House-elves are 2-3 feet tall, with spindly arms and legs and oversized heads and eyes. They have pointed, bat-like ears and high, squeaky voices. Their names are usually pet-like diminutives (Dobby, Winky, Hokey); they do not appear to have surnames. They habitually refer to themselves in the third person and use a strange manner of speaking. House-elves are generally obedient, pliant, and obsequious.
Rather than conventional clothing, house-elves wear discarded items like pillowcases and tea-towels. House-elves' masters can free them by giving them an item of clothing: at the end of Chamber of Secrets, for example, Harry tricks Lucius Malfoy into freeing his house-elf Dobby by handing Lucius a book stuffed inside his "slimy, filthy sock." When Lucius discards the sock, Dobby catches it and is automatically freed.
House-elves possess their own forms of powerful magic, distinct from that used by wizards and witches, which they generally use in the service of their masters. This magic can be used without the permission of their masters, or even against their orders, though such disobedience obliges them to punish themselves in various painful ways. Among other things, this magic allows house-elves to travel instantly from place to place, in a manner similar to apparition; they are able to do this even within the boundaries of Hogwarts and other places where Anti-Apparition and Anti-Disapparition charms are in effect, preventing human apparition and disapparition. House-elves can, however, use side-along apparition to transport humans.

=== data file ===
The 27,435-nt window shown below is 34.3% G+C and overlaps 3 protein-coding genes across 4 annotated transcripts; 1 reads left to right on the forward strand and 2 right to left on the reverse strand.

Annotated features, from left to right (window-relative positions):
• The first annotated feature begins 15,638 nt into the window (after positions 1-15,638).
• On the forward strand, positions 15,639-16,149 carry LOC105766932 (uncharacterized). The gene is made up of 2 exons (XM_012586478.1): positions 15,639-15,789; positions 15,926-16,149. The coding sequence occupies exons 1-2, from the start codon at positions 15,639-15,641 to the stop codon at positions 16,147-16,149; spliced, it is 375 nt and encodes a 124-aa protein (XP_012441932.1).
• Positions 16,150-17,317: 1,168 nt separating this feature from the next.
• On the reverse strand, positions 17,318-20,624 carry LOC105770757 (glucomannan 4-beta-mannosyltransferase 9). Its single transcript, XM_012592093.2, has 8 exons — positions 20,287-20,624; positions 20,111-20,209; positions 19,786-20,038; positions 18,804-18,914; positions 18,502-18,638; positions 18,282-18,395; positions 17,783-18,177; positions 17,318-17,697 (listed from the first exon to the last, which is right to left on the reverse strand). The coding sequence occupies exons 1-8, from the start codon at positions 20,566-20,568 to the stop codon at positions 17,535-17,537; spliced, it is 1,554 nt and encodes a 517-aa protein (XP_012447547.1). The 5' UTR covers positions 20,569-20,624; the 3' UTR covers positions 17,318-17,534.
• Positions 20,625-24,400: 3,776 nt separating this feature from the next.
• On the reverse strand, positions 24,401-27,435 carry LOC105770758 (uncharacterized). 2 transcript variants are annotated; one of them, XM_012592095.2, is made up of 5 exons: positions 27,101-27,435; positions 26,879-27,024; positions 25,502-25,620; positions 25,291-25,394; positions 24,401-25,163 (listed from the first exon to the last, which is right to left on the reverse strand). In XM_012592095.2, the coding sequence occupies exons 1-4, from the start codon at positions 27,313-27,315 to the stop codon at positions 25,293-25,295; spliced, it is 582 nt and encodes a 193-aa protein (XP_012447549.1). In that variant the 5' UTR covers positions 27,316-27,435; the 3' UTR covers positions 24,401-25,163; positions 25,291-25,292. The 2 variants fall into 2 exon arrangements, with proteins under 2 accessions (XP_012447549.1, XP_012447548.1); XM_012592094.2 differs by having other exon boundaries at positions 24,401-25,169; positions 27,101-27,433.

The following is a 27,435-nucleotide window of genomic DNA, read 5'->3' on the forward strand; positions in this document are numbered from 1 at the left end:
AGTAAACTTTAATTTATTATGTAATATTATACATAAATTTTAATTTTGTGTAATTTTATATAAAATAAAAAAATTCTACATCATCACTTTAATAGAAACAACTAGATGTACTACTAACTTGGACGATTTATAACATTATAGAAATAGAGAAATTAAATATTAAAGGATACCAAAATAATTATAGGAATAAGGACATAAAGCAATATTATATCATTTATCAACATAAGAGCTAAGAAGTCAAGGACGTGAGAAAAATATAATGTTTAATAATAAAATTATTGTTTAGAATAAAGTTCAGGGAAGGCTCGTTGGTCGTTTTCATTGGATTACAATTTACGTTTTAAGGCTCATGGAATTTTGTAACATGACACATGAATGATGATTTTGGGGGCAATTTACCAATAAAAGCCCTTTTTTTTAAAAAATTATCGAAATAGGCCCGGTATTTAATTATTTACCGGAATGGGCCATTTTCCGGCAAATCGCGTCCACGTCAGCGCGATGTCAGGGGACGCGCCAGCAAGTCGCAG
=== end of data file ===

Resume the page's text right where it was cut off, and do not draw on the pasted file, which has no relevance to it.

The full nature of the elves' magic is never fully disclosed, but it seems to be quite formidable. Along with the ability to apparate anywhere at any time, both Dobby and Kreacher demonstrate that they can overpower wizards when necessary. In Harry Potter and the Chamber of Secrets, Dobby forcefully repels Lucius Malfoy while protecting Harry. Later, in Harry Potter and the Deathly Hallows, Kreacher is ordered by Harry to capture Mundungus Fletcher and bring him to 12 Grimmauld Place, a task that he accomplishes within a few days, even though, as Kreacher puts it, "He has many hidey-holes and accomplices". It would appear that when a house-elf is called upon to perform a duty, his or her magical nature supplements the order in such a way as to ensure its completion. According to Kreacher, a house-elf's strongest law is the master's bidding.
House-elves can become intoxicated by drinking Butterbeer.



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